Remembering The Right Things To Do When Chipping

After chipping 500 golf balls over the last five days, I am finally starting to remember what makes my chipping successful. After clanging, sculling, mishitting, and chili dipping, I am finally starting to feel like I am on the right track. I figure I still have another couple of thousand chips to go, but I am getting there!

The one benefit I realize for the delay of golf courses opening is I have the time and focus to practice. On the opening day, my short game will be further ahead than in any year past. I am currently focusing on distances from 25 to 40 yards and each session his helping me refine my carry distance. This will pay great dividends early in the season.

The two major points I have refined are the hand position on the club and my weight distribution. My hand position, after much tinkering, is exactly the same as mentioned in my article: How Inches Can Change Your Golf Game!

The 1 inch hand position is the right one.

My weight distribution was more challenging. I played with ball position and realized that this was not the avenue (for now) to successful chipping. I needed to go back to basics and that started with my weight distribution. At first, I was placing about 80% of my weight on the lead leg, but that just caused me to drive my wedge into the chipping mat.

So, I gradually moved shifted my weight backwards to a 55% lead leg and 45% trail leg. It is in this position I feel the most balance so I can rotate my hips properly and consistently hit just behind the ball. The results of my adjustments has provided a foundation for moving forward. Now that I have settled on my weight distribution, I can work on other things like ball position and flight.

The more I practice, the more I remember the right things about chipping. Everyone has to find what works best for their game. Sometimes it takes a long time and in other instances it is about knocking off the rust and remembering what works.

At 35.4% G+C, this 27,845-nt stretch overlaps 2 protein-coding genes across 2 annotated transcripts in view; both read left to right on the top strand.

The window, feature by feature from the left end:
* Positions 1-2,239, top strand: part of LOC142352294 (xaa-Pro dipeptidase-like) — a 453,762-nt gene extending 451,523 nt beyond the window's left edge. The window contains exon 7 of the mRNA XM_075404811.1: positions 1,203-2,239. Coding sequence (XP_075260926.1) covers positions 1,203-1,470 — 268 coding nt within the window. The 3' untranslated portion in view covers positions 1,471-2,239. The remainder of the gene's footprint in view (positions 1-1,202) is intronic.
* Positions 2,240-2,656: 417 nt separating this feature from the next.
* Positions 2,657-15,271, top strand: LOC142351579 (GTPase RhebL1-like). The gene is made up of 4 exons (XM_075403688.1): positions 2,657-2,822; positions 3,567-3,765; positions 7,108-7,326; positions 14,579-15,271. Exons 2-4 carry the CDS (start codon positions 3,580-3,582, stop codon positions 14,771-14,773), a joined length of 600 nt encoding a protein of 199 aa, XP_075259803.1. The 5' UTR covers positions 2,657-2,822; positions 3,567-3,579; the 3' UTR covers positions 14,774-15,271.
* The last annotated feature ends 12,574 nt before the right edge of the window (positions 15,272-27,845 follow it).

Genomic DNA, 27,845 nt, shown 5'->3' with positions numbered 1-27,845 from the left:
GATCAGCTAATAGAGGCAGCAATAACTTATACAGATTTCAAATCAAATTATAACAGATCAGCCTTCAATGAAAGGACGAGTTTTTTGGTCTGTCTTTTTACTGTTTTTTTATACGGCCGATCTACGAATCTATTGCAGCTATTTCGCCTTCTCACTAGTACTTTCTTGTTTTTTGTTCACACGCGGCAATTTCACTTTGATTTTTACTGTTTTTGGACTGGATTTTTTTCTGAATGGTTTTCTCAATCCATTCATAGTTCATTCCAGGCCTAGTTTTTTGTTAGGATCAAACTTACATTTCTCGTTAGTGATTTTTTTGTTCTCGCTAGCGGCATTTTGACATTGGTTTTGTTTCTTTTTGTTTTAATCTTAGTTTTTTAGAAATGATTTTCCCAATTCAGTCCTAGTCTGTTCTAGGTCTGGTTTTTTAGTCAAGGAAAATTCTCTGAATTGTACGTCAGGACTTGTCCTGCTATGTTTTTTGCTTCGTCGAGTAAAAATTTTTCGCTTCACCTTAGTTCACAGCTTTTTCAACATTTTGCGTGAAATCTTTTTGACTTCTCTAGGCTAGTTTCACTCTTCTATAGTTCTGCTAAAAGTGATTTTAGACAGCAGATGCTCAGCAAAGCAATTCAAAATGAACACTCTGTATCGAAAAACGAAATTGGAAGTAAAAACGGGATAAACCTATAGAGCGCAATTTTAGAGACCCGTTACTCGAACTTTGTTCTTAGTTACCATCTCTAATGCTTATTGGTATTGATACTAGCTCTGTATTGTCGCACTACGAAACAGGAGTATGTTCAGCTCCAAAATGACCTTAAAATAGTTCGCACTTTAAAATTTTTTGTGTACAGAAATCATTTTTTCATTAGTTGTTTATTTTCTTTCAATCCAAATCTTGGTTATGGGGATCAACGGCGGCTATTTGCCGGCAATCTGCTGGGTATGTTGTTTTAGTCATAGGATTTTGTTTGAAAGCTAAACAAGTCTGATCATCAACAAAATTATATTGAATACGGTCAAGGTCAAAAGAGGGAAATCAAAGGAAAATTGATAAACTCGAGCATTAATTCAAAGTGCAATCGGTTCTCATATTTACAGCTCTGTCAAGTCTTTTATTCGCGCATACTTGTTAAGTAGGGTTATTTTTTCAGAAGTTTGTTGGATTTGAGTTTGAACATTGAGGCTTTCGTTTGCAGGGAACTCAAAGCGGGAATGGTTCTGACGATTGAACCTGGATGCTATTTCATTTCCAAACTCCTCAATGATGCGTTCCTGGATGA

I am a grateful golfer! See you on the links!


7 thoughts on “Remembering The Right Things To Do When Chipping

  1. Jim, I have tried measuring distances and equating different clubs with a standard swing speeds but I just can’t pull it off. When you factor in uphill, downhill, lie, and weather, it’s just easier to see a spot and hit the spot. Just feel it. I.e. it’s much more art than science for me.

    It’s good you’re getting so much practice but you’ll need to start hitting off grass as soon as possible. Don’t get too friendly that the good lie on your mat provides.



    Liked by 1 person

  2. I’m thinking about marking out ten yards, then every 5 out to about 50. And working on chipping to those targets. I’ll go through the targets with all 4 wedges and maybe the 8 and 9 irons. I’ve always been a feel player. If I get an exact yardage from someone that’s great, but I swing at what I’m looking at and mostly use prior experience and course yardage markers to make my judgments. And hitting my distance seems to be one of my strengths. But I think this kind of chipping practice should help sharpen both my chipping and my “feel”.
    And there’s another bit of training I’d like to do with those same targets. Instead of aiming for the targets, this time, I’d like to go through those same clubs and just hit two or three chips with each using a standard swing speed/length each time. I’d like to write down the average distances for each of those swings by club. Get real numbers for when the face is closed, or open. Feel is one thing, but, I think it might help to have as a reference. We don’t have a range, so I only have the 50 yard chipping area to do this with for now, but what better place to start than the scoring clubs.


    • Kevin,

      I have used your bottom advice in years past. It might be time to revive it. My game has changed so much over the years, I am sure my yardages have changed as well. The first is a good idea, but you will need a visual marker at each distance (like a flag or bucket) because it is difficult to see you margin of error past 25 yards. Let me know if you do either of those drills. Thanks for the ideas.

      Cheers Jim


      • I’ve got two options to mark the yardages out. One is the foot powder and another is a package of red plastic cups. I can pin them to the ground with a tee, or drop a ball in each to keep them from blowing in the breeze. Either choice should work just fine.

        Liked by 1 person

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